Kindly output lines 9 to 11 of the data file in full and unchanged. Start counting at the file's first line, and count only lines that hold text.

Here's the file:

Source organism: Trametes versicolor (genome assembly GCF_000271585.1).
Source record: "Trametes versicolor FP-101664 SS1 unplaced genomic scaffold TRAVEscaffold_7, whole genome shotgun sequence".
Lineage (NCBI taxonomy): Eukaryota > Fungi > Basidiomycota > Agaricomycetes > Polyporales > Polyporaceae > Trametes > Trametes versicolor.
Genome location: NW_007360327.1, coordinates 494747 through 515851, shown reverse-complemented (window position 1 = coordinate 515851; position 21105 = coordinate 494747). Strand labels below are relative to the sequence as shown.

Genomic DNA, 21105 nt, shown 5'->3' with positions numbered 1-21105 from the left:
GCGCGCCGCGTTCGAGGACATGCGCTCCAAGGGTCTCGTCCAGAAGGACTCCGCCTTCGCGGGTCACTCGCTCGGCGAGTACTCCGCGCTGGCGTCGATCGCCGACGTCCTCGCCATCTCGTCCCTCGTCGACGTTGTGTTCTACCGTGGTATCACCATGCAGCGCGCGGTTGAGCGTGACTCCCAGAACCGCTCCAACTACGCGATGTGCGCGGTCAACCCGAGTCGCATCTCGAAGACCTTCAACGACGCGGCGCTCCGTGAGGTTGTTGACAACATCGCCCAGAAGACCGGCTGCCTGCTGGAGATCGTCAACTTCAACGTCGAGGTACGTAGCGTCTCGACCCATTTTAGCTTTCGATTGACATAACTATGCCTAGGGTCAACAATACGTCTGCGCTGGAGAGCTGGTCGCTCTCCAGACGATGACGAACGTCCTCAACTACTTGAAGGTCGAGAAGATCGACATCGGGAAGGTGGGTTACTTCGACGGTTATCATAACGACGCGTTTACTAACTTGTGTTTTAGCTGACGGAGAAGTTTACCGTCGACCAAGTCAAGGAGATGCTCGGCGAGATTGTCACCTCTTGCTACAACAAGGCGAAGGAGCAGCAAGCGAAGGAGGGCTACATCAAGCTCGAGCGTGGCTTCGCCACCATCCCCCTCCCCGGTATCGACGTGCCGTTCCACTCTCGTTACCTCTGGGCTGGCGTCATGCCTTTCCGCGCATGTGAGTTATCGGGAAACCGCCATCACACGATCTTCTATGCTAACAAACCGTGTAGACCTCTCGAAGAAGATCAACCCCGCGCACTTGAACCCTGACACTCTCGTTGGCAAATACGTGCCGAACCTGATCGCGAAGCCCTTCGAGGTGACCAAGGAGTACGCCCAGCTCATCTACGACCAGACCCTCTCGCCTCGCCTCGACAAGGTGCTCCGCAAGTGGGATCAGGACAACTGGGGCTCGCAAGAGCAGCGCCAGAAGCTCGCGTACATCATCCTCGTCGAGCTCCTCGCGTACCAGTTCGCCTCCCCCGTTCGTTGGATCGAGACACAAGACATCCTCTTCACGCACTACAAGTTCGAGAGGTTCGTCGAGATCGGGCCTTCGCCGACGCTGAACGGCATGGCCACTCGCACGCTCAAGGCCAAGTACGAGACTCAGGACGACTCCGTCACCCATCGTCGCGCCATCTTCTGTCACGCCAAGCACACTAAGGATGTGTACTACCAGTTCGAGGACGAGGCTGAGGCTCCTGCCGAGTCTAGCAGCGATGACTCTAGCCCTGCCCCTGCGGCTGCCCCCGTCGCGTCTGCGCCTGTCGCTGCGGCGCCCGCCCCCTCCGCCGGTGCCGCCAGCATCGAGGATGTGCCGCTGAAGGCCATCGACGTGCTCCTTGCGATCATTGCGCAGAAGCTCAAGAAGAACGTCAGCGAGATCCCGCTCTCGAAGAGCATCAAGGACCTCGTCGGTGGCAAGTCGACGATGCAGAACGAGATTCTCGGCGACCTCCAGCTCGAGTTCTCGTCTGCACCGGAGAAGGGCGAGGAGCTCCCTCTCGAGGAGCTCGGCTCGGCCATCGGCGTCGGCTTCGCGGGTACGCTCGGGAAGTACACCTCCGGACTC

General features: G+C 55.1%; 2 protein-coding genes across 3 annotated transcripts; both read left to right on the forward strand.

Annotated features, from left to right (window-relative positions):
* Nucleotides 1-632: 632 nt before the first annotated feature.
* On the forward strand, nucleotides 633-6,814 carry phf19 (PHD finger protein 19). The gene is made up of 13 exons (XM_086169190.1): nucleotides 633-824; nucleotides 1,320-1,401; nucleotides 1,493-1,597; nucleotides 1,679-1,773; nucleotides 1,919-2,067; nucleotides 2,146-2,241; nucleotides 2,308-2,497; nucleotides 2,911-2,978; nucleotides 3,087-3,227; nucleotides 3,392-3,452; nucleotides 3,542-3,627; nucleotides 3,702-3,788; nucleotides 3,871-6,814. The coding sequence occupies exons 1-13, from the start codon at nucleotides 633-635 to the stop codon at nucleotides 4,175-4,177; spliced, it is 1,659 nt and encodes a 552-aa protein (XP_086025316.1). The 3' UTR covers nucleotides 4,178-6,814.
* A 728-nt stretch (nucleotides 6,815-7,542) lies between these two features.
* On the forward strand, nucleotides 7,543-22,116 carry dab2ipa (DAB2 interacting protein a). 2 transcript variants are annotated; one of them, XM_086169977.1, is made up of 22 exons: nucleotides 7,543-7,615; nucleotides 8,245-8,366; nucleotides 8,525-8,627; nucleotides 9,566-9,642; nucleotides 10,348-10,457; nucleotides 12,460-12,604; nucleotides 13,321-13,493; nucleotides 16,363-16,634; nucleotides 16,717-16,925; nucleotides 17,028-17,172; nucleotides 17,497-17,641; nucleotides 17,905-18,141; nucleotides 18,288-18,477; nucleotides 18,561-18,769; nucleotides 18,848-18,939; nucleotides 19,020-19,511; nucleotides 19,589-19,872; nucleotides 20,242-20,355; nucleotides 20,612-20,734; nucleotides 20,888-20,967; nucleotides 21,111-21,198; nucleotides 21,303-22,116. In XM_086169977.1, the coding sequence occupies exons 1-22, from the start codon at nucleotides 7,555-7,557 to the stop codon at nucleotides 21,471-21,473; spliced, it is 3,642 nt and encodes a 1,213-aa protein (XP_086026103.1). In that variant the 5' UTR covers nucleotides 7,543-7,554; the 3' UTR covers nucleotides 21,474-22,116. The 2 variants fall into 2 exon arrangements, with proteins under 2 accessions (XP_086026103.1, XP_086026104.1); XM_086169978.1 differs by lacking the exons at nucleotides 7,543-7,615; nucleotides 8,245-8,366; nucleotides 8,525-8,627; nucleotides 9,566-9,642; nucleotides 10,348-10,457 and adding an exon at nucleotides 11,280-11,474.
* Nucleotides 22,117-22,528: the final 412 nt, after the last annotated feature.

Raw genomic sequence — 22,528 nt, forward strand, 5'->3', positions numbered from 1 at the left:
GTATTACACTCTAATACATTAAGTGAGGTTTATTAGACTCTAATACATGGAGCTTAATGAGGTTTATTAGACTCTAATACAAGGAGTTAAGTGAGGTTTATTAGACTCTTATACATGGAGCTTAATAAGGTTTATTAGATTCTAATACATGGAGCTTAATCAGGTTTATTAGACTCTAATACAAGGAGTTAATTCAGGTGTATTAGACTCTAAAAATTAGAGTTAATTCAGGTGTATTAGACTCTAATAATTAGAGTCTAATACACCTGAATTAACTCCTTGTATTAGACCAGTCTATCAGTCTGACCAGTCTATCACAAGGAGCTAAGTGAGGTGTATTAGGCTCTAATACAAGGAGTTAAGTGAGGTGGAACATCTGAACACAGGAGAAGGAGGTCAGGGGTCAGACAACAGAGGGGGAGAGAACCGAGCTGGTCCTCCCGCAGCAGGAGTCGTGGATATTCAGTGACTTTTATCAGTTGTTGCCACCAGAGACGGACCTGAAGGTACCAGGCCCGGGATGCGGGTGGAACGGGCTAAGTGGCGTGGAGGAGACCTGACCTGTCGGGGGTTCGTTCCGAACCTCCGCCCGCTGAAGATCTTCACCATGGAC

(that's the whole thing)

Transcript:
* Nucleotides 1-632: 632 nt before the first annotated feature.
* On the forward strand, nucleotides 633-6,814 carry phf19 (PHD finger protein 19). The gene is made up of 13 exons (XM_086169190.1): nucleotides 633-824; nucleotides 1,320-1,401; nucleotides 1,493-1,597; nucleotides 1,679-1,773; nucleotides 1,919-2,067; nucleotides 2,146-2,241; nucleotides 2,308-2,497; nucleotides 2,911-2,978; nucleotides 3,087-3,227; nucleotides 3,392-3,452; nucleotides 3,542-3,627; nucleotides 3,702-3,788; nucleotides 3,871-6,814. The coding sequence occupies exons 1-13, from the start codon at nucleotides 633-635 to the stop codon at nucleotides 4,175-4,177; spliced, it is 1,659 nt and encodes a 552-aa protein (XP_086025316.1). The 3' UTR covers nucleotides 4,178-6,814.
* A 728-nt stretch (nucleotides 6,815-7,542) lies between these two features.